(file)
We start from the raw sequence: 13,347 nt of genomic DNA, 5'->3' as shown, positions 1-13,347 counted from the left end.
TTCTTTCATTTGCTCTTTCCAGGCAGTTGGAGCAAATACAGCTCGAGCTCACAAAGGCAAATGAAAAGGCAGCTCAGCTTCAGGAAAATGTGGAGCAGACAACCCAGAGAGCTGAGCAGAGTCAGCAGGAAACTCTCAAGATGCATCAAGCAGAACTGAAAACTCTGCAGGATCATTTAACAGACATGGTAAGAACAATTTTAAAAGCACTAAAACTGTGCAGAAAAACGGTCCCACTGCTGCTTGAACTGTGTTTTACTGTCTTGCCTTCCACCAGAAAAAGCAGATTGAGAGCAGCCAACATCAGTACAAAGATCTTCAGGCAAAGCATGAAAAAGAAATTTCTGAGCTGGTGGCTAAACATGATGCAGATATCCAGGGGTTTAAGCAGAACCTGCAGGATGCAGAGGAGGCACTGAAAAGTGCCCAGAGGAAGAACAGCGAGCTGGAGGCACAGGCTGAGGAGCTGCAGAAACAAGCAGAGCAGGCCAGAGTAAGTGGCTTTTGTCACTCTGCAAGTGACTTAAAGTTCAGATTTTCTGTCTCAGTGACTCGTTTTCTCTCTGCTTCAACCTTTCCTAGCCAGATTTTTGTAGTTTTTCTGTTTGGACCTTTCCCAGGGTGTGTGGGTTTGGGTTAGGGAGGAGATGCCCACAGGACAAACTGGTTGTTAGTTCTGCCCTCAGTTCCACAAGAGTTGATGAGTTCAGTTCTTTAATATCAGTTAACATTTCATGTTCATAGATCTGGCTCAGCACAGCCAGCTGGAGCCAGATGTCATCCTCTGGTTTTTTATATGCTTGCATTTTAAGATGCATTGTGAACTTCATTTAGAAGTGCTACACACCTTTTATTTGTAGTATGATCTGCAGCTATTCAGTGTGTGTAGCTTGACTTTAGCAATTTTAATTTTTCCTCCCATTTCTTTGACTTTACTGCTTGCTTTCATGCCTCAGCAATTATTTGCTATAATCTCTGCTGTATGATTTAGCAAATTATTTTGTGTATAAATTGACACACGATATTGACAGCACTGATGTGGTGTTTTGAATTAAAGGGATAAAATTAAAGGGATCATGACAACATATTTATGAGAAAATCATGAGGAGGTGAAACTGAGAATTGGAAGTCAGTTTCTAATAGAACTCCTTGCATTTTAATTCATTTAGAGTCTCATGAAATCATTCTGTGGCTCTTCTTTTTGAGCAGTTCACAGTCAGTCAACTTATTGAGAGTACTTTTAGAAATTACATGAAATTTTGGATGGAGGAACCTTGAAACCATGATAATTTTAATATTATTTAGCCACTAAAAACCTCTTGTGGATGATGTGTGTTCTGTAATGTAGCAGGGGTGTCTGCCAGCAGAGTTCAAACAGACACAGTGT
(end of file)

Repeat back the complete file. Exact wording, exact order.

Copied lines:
We start from the raw sequence: 13,347 nt of genomic DNA, 5'->3' as shown, positions 1-13,347 counted from the left end.
TTCTTTCATTTGCTCTTTCCAGGCAGTTGGAGCAAATACAGCTCGAGCTCACAAAGGCAAATGAAAAGGCAGCTCAGCTTCAGGAAAATGTGGAGCAGACAACCCAGAGAGCTGAGCAGAGTCAGCAGGAAACTCTCAAGATGCATCAAGCAGAACTGAAAACTCTGCAGGATCATTTAACAGACATGGTAAGAACAATTTTAAAAGCACTAAAACTGTGCAGAAAAACGGTCCCACTGCTGCTTGAACTGTGTTTTACTGTCTTGCCTTCCACCAGAAAAAGCAGATTGAGAGCAGCCAACATCAGTACAAAGATCTTCAGGCAAAGCATGAAAAAGAAATTTCTGAGCTGGTGGCTAAACATGATGCAGATATCCAGGGGTTTAAGCAGAACCTGCAGGATGCAGAGGAGGCACTGAAAAGTGCCCAGAGGAAGAACAGCGAGCTGGAGGCACAGGCTGAGGAGCTGCAGAAACAAGCAGAGCAGGCCAGAGTAAGTGGCTTTTGTCACTCTGCAAGTGACTTAAAGTTCAGATTTTCTGTCTCAGTGACTCGTTTTCTCTCTGCTTCAACCTTTCCTAGCCAGATTTTTGTAGTTTTTCTGTTTGGACCTTTCCCAGGGTGTGTGGGTTTGGGTTAGGGAGGAGATGCCCACAGGACAAACTGGTTGTTAGTTCTGCCCTCAGTTCCACAAGAGTTGATGAGTTCAGTTCTTTAATATCAGTTAACATTTCATGTTCATAGATCTGGCTCAGCACAGCCAGCTGGAGCCAGATGTCATCCTCTGGTTTTTTATATGCTTGCATTTTAAGATGCATTGTGAACTTCATTTAGAAGTGCTACACACCTTTTATTTGTAGTATGATCTGCAGCTATTCAGTGTGTGTAGCTTGACTTTAGCAATTTTAATTTTTCCTCCCATTTCTTTGACTTTACTGCTTGCTTTCATGCCTCAGCAATTATTTGCTATAATCTCTGCTGTATGATTTAGCAAATTATTTTGTGTATAAATTGACACACGATATTGACAGCACTGATGTGGTGTTTTGAATTAAAGGGATAAAATTAAAGGGATCATGACAACATATTTATGAGAAAATCATGAGGAGGTGAAACTGAGAATTGGAAGTCAGTTTCTAATAGAACTCCTTGCATTTTAATTCATTTAGAGTCTCATGAAATCATTCTGTGGCTCTTCTTTTTGAGCAGTTCACAGTCAGTCAACTTATTGAGAGTACTTTTAGAAATTACATGAAATTTTGGATGGAGGAACCTTGAAACCATGATAATTTTAATATTATTTAGCCACTAAAAACCTCTTGTGGATGATGTGTGTTCTGTAATGTAGCAGGGGTGTCTGCCAGCAGAGTTCAAACAGACACAGTGT